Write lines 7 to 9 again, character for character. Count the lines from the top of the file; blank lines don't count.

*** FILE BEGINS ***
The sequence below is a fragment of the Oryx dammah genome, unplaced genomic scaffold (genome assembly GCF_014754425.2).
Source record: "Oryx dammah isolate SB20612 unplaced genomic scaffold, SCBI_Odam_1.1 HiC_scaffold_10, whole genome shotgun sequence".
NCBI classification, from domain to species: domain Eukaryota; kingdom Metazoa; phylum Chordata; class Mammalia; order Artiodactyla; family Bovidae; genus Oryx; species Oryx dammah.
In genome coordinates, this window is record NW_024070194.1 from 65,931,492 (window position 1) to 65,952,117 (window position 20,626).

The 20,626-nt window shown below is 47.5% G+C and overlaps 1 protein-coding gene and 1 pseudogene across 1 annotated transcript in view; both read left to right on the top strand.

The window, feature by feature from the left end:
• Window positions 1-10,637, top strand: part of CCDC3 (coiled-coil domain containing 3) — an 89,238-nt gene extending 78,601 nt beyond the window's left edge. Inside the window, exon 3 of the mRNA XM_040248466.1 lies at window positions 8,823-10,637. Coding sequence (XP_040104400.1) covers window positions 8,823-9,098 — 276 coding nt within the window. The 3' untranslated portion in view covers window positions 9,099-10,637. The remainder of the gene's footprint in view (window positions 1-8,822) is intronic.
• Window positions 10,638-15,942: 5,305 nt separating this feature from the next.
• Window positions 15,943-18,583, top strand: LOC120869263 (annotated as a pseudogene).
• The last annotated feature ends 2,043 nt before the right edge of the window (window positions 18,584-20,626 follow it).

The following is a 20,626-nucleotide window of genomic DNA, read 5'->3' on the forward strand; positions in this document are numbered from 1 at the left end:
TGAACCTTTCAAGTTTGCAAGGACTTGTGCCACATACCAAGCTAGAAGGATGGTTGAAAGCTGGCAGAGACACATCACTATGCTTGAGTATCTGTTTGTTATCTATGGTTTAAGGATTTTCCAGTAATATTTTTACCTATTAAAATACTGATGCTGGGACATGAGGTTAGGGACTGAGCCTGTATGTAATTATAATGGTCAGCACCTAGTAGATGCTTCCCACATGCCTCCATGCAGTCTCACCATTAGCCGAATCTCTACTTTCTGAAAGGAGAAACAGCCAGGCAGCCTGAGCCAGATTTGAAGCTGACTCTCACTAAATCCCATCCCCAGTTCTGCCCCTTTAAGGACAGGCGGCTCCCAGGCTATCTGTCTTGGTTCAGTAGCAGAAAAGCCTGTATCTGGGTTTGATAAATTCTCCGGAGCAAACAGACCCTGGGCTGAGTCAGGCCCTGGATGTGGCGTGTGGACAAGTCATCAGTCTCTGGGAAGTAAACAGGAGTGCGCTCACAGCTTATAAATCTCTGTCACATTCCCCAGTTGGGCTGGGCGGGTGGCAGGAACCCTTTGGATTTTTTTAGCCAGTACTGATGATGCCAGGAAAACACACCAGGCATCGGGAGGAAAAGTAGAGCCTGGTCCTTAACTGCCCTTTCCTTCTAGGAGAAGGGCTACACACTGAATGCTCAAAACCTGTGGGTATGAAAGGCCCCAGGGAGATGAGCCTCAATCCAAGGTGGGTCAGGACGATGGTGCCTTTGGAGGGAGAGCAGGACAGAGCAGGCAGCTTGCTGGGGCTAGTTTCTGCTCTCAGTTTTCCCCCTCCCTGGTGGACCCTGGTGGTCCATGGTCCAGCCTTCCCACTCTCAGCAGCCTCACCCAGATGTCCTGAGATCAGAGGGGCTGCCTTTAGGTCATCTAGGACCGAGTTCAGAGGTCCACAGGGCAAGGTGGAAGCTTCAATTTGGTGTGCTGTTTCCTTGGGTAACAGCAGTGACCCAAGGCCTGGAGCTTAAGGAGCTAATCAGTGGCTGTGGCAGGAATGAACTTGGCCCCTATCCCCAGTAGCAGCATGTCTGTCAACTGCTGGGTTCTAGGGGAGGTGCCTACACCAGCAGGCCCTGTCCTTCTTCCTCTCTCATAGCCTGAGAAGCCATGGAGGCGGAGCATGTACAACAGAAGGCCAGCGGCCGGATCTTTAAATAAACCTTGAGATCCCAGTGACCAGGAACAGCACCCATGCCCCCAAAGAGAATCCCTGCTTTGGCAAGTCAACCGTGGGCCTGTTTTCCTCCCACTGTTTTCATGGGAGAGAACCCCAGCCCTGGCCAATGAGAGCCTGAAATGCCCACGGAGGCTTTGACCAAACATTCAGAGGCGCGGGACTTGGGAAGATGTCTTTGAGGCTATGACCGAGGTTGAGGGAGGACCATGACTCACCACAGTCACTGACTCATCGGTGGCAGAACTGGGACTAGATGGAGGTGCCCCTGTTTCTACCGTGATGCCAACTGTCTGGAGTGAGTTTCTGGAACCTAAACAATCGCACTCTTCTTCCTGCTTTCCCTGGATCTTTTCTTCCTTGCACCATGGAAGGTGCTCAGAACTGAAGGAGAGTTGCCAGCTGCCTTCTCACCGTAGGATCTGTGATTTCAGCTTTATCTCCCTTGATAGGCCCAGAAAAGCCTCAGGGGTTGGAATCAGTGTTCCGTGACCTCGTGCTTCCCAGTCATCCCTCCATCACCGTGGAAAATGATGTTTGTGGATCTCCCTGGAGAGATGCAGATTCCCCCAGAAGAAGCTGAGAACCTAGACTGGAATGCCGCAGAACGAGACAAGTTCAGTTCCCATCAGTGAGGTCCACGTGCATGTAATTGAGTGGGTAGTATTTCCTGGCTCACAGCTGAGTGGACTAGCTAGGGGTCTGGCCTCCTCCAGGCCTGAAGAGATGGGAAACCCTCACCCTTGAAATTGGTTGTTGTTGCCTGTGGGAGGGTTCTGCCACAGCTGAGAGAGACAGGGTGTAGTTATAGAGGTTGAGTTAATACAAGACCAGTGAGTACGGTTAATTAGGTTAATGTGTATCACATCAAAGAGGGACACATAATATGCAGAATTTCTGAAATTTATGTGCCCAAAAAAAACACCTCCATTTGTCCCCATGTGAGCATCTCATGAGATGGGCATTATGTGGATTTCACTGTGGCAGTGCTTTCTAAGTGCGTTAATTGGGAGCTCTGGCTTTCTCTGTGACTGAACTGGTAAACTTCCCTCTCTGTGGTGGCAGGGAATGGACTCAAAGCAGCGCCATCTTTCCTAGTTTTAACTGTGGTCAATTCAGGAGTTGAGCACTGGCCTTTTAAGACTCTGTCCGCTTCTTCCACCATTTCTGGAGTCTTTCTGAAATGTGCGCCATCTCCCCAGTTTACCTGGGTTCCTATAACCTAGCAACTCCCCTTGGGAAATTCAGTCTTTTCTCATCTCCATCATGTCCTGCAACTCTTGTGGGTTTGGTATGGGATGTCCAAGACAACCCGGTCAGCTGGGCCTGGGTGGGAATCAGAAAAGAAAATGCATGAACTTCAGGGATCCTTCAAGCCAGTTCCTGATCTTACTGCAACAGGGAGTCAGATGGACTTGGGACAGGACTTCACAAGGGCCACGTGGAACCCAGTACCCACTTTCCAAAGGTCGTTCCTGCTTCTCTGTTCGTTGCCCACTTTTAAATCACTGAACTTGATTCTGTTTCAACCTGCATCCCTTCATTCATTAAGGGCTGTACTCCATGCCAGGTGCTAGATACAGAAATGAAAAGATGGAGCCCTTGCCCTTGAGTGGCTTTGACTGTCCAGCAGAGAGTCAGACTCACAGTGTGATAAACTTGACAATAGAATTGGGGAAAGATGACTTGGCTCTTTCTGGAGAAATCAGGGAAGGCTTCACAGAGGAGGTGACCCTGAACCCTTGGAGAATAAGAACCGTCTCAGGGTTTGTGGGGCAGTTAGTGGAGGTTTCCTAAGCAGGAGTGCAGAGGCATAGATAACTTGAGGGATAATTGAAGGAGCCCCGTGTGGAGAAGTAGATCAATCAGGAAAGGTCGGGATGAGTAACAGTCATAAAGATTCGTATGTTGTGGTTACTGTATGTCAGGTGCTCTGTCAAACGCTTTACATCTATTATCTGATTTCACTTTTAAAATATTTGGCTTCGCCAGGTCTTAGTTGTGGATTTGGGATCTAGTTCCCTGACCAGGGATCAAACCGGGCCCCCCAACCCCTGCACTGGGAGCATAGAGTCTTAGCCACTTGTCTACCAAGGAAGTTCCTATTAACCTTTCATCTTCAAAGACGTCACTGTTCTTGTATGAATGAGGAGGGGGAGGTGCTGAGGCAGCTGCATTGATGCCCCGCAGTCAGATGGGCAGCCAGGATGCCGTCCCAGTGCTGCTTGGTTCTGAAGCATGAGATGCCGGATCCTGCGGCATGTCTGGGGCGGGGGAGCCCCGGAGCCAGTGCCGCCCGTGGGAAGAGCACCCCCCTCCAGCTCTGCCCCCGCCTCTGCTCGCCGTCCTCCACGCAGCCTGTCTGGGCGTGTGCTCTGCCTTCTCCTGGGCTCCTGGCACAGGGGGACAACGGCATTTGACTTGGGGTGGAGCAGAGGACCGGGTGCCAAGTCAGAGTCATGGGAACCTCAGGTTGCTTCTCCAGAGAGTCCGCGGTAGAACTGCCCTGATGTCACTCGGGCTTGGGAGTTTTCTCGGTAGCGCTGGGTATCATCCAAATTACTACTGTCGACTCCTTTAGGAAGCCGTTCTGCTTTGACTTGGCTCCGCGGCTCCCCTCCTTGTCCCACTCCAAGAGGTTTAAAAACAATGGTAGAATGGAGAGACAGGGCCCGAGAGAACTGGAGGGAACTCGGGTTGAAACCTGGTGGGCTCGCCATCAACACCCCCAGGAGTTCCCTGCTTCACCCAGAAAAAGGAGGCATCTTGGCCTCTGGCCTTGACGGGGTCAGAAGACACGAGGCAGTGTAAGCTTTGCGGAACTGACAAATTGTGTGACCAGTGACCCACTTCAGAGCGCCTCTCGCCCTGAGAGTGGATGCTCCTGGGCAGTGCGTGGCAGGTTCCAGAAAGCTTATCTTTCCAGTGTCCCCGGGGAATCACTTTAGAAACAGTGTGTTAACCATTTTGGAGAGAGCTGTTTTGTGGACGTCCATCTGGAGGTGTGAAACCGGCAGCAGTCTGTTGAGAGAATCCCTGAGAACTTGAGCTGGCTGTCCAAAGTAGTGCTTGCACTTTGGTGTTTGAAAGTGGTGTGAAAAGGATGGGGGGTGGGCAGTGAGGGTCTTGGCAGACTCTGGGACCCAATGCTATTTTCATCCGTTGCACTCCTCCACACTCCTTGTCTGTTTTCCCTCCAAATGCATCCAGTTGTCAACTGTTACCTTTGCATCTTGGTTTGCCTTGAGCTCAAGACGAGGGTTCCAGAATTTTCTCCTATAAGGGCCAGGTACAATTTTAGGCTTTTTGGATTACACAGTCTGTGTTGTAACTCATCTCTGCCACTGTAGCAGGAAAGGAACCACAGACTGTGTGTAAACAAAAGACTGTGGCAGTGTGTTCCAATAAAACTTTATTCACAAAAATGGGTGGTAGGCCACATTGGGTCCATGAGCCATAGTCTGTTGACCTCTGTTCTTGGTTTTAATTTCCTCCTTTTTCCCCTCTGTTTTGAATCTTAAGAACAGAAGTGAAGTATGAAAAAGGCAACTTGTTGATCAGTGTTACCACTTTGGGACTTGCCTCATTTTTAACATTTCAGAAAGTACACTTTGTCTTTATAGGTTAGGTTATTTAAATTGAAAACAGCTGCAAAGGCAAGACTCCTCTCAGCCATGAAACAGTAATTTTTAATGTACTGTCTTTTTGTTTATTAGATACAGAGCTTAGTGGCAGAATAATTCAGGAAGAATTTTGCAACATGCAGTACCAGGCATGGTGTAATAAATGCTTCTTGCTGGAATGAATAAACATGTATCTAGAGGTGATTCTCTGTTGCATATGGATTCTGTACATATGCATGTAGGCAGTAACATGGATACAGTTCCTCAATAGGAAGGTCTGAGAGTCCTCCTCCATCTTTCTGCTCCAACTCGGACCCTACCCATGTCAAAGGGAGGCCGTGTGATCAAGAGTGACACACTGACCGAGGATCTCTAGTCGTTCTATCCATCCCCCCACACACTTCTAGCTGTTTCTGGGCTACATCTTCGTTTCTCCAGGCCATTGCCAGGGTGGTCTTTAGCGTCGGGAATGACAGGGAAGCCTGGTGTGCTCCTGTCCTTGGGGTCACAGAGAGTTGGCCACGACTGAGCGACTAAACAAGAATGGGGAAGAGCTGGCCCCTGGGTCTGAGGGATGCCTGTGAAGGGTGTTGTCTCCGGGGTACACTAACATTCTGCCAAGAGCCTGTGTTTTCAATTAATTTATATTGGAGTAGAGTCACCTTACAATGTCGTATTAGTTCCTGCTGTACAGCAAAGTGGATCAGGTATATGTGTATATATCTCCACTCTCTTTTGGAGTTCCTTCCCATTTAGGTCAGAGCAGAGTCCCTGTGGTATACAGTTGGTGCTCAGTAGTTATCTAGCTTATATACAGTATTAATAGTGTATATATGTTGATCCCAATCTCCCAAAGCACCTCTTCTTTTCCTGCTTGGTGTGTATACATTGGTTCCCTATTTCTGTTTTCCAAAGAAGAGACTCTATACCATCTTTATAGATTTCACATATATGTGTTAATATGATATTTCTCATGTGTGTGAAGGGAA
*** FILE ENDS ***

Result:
• Window positions 1-10,637, top strand: part of CCDC3 (coiled-coil domain containing 3) — an 89,238-nt gene extending 78,601 nt beyond the window's left edge. Inside the window, exon 3 of the mRNA XM_040248466.1 lies at window positions 8,823-10,637. Coding sequence (XP_040104400.1) covers window positions 8,823-9,098 — 276 coding nt within the window. The 3' untranslated portion in view covers window positions 9,099-10,637. The remainder of the gene's footprint in view (window positions 1-8,822) is intronic.
• Window positions 10,638-15,942: 5,305 nt separating this feature from the next.
• Window positions 15,943-18,583, top strand: LOC120869263 (annotated as a pseudogene).